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I wasn’t a big reader when I was young. I always thought I was a slow reader and that frustrated me a great deal. Over time I realized that it wasn’t my reading speed or skill that was lacking; it was my patience. Even when I was reading for enjoyment, it felt like a bit of a chore, so you can imagine how I was when it came to textbooks. Thank God for pictures and graphs! The truth is, I still have a hard time reading for more than an hour at a time. I envy those who can fall into a book for an entire afternoon.

It’s helpful for me to recall this from time to time because it reminds me just how arduous the path to learning is for many, many people. I was a slightly above average student but I could very easily have been the opposite. When considering the skills AVLI works to develop in students today, I was middling at best. My success was a product of my circumstance. I was blessed with a stable, loving home, reliable role models, and - though never explicitly stated - an expectation that college was the natural “next step” after high school. My family certainly wasn't rich, but my dad always had a job and I don’t ever remember worrying about the basics of food and shelter. I had friends, was involved in numerous activities and sports, and, from the age of 16, I always had a job. In short, the terrain of my life’s path was pretty flat; all I needed to do was follow along.

The path for most teens is much more formidable. Negotiating divorced parents or an acrimonious family life. Managing caretaker responsibilities to support an exhausted single parent. Witnessing addiction. Poverty. Loneliness. Bullying. Abuse. How would I have fared in such circumstances?

Common amongst all teens is an inability to grasp just how long life often is. What I was graced with in my teen years were circumstances that enabled me to anticipate good things. Tomorrow would come, and I assumed it would be filled with possibilities. Thus, where I lacked patience, I still had hope. This enabled me to persevere. In this way, Advent was part of my daily reality.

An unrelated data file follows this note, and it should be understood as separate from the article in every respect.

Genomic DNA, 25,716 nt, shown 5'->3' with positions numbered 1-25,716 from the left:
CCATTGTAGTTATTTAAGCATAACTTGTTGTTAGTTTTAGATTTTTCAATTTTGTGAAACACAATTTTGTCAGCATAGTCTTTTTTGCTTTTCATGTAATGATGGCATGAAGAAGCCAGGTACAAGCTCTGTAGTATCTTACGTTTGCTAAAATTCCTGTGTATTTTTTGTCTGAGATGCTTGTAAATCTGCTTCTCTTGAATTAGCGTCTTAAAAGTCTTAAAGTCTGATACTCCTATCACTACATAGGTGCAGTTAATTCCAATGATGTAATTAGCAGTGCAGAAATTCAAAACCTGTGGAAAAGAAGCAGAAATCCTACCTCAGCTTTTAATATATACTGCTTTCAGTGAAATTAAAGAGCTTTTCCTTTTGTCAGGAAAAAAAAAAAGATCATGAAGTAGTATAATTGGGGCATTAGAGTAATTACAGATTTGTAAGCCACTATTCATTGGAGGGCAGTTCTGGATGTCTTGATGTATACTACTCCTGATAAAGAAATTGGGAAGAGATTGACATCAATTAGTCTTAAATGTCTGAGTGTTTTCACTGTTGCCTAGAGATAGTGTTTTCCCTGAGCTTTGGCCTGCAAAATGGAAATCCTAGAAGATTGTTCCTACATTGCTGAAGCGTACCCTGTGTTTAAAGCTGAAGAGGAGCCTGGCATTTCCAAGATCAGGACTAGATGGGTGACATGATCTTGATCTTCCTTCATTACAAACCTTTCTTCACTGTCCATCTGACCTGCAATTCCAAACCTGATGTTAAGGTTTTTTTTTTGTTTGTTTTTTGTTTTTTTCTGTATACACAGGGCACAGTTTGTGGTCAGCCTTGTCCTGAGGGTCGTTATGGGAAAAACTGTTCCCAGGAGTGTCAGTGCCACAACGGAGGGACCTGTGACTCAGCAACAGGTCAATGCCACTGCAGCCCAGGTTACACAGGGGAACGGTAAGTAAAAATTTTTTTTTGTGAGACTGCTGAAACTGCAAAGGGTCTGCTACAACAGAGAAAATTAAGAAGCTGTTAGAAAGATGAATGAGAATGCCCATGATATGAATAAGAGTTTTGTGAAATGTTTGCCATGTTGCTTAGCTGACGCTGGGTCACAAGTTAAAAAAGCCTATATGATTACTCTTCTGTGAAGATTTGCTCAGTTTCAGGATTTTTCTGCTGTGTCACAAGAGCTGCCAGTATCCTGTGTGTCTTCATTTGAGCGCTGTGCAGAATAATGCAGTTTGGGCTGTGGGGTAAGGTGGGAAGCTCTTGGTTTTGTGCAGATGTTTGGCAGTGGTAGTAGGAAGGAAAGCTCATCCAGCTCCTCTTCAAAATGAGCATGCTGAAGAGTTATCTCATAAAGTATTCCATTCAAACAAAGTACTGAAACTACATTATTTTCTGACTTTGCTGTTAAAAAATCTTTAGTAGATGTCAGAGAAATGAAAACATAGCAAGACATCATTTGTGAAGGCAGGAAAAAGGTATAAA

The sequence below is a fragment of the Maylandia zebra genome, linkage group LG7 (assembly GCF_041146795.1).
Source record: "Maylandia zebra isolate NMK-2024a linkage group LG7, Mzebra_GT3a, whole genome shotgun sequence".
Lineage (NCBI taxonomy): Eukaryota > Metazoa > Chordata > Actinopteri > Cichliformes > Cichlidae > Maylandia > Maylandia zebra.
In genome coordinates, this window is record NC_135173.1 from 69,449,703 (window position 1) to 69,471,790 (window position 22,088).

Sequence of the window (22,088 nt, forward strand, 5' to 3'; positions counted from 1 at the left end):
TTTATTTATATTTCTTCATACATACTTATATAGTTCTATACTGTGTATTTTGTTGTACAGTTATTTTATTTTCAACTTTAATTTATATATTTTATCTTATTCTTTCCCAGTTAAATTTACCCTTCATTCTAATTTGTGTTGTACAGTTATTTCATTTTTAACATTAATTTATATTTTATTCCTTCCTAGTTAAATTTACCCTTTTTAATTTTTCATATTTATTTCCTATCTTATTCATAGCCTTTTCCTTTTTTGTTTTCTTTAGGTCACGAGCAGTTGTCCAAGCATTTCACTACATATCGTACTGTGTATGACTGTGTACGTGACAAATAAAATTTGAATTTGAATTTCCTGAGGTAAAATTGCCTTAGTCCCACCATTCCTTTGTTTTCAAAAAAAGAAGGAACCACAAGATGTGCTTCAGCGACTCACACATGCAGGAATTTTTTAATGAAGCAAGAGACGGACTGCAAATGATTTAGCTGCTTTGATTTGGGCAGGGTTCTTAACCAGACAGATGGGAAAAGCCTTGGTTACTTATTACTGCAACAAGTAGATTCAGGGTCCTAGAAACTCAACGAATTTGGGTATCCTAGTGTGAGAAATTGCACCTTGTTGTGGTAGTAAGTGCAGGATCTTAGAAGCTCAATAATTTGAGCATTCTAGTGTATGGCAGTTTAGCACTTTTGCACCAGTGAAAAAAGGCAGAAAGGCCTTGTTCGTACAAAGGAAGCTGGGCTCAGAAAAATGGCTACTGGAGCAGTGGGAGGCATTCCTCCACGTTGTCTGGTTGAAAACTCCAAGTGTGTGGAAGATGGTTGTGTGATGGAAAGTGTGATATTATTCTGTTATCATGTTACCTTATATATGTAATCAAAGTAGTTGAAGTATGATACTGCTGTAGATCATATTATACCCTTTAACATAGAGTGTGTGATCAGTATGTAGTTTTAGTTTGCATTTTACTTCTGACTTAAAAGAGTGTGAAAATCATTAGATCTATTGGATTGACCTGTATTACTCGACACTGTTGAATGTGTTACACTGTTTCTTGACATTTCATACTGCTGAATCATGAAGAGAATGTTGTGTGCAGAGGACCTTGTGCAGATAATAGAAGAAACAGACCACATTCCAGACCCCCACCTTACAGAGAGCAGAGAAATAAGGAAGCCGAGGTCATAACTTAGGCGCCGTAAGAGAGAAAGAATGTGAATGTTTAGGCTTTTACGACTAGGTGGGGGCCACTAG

Advent is the season of waiting. It points us toward Christ and fosters a spirit of anticipation. But what exactly is it we’re waiting for? This reflection [the ideas of which are attributed to Cardinal Dolan] resonates with me, “We’re waiting for Jesus to answer our prayers. We wait for his grace and mercy upon us. We wait for clarity in our lives. We wait for resolution to our problems. We wait for answers to the particular prayers…answers to why our relationships go through struggles…why our loved ones get cancer…why we struggle sustaining our prayers and our faith…why our hopes and dreams still wait to be fulfilled.”

I find this idea of Advent appealing - particularly for young people - because it lacks aspiration, focusing instead on the realities of our present day. Sometimes the concept of salvation can seem out of reach, but finding hope in tomorrow is often enough to sustain us. Christ is with us and we persevere until a time when we might be able to look up and see a horizon further ahead. That’s when the idea of salvation makes sense.

This is the blessing of Catholic high schools where educating for a hope-filled future is central to our mission. Here we accompany each young person through the ups and downs of daily life. Our faith dimension provides a glimpse of the horizon, while our love, care and compassion provides many students a second place to call home. Under such circumstances, it’s Advent everyday. Students can anticipate good things ahead, and, thus, better respond to the challenges of learning and life.

For those involved in Catholic education, we must never forget this awesome privilege. These are difficult times to be in education. Thankless might be the best way to describe some of our current day situations. So many young people are struggling to regain their footing, and progress can seem fleeting. My hope is that this Advent Season graces you with a spirit of anticipation, knowing that your days of patient waiting will be rewarded.

For those parents who entrust Catholic high schools with your children, I hope for similar graces for you. Seattle Prep teacher Deana Duke McNeill recently wrote, “I think one of the hardest things about parenting is acknowledging that we really have little control over who our children become. Our greatest task is to love them into themselves - not what we want them to be or think they should be.” The difficulty of letting go is likely part of the reason you chose a Catholic school because, during this time of transition, you want all the support you can get in keeping your child pointed in the right direction. Still, the imperfect circumstances of the past few years may have you wondering if you’ve done enough. May the family time you spend this Advent Season provide consolation and confirmation that your efforts to love, protect, and gently guide are making a difference in the life of your child. It may, however, take a bit more patience.

Christmas blessings to all.


CONTRIBUTOR: Jeff Hausman is the Founder & President of Arrupe Virtual

vol 4 issue 5


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